RIYADH: Flocks of pigeons at Makkah’s Grand Mosque roam the courtyards, flapping their wings as they receive Hajj and Umrah pilgrims.
The birds are known by many names, including sanctuary pigeons, fever pigeons, and quiet pigeons.
Samir Ahmed Barqah, a researcher specializing in Makkah’s history, said: “Pigeons of the Grand Mosque are called fever pigeons because of how they hover around God’s safe sanctuary; they’re called sanctuary pigeons because of how reassured those pigeons are of their safety in Makkah.
“The distinctive features of sanctuary pigeons differ from the other types of pigeons and other birds in the world.”
These features include their beautiful shape, unique colors, drawn eyes, and long necks.
The pigeons do not fear visitors, no matter how packed the area becomes.
Sanctuary pigeons do not defecate on the Kaaba or its surroundings, which earns them further appreciation from both pilgrims and caretakers.
The birds have become one of Makkah’s most famous landmarks and are always seen either flying over visitors or standing between the sides of buildings searching for kind people who might offer them something to eat.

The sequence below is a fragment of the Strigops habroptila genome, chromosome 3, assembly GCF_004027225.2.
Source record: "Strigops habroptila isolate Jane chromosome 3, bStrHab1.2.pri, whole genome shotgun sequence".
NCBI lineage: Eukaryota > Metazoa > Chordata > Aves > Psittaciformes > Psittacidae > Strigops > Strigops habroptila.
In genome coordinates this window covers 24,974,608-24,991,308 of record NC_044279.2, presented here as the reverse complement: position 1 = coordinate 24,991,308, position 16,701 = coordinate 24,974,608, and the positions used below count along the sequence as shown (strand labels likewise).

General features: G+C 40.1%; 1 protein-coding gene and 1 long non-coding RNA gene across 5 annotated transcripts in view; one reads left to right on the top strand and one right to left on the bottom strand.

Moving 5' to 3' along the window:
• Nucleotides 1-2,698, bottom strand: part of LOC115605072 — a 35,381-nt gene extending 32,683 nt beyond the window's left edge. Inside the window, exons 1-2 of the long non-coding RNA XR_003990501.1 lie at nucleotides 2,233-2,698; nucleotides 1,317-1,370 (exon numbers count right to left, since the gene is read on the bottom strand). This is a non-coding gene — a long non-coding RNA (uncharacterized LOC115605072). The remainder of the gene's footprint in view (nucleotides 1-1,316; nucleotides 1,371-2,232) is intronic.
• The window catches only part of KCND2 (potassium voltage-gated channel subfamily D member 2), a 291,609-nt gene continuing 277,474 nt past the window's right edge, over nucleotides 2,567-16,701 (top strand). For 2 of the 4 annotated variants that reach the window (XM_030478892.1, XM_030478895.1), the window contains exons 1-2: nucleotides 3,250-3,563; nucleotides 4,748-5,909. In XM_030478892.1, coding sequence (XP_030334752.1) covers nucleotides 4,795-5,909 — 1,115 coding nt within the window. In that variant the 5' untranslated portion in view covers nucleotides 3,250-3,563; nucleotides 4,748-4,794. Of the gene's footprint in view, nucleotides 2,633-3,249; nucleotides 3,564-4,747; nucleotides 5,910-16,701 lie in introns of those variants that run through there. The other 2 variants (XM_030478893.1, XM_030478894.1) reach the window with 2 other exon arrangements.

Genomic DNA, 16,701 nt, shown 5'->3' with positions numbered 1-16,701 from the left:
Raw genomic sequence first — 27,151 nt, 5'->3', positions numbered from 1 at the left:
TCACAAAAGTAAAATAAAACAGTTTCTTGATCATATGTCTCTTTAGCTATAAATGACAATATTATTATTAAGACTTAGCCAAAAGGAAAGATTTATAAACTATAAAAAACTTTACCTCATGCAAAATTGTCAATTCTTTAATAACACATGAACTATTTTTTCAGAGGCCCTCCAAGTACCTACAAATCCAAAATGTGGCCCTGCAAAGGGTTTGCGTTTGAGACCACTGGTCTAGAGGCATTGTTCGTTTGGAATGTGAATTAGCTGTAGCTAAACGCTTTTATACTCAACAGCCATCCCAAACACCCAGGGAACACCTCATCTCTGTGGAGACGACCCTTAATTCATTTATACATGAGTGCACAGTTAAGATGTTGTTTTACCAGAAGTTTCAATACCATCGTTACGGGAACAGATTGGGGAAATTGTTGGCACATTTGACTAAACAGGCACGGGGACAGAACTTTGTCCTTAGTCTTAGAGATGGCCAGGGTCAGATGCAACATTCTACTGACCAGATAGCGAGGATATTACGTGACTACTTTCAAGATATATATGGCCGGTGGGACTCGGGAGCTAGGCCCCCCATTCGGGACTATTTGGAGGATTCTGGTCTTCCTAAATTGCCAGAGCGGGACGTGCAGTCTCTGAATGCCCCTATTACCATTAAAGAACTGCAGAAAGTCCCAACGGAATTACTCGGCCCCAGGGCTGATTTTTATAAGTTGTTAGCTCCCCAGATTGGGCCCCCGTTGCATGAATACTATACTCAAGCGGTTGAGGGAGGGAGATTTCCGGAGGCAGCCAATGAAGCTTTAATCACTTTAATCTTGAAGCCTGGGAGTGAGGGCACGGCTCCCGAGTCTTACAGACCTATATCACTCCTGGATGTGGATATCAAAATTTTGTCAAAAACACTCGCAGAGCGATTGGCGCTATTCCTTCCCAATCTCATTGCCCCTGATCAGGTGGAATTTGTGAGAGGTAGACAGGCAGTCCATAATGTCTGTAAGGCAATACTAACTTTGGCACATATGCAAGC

The loving relationship between the pigeons and visitors goes back hundreds of years.
Barqah added: “Some have traced the origin of the sanctuary pigeons way back to the pigeons whose nest was placed in the cave of Mount Thawr during the migration of Prophet Muhammad from Makkah to Madinah.
“As a reward, God rewarded these pigeons and their descendants by letting them live safely in the holy sanctuary of Makkah.”
Historian Sheikh Mohammed Tahir Al-Kurdi says the sanctuary pigeons can be traced to descendants of the ababil birds, which were sent by God to destroy and expel the army led by Abraha Al-Ashram.
The army tried to destroy the Kaaba, but God sent flocks of birds that dropped small stones on them, eventually destroying and expelling them from Makkah.
Al-Ashram and his army are commonly known as the people of the elephant, and their story is briefly mentioned in a chapter in the Qur’an.
Barqah added: “This is most likely the correct narration regarding this matter.
“There are those who believe that the sanctuary pigeons are a descendant of the two pigeons that were in Noah’s Ark. Nonetheless, these beliefs are mentioned in history books and need to be looked at.”
The sanctuary pigeons hold a special place in Islam, and it is not permissible for either pilgrims or non-pilgrims to kill them.
Muslim jurists have also forbidden turning them away, breaking their eggs, or expelling them from the place in which they nest.
Barqah said: “Some say that the sanctuary pigeons fly peacefully in the sky until they die on land, without any force from the Earth daring to deliberately harm them, except in cases such as when the pigeons are the reason behind disease, which has not yet occurred.”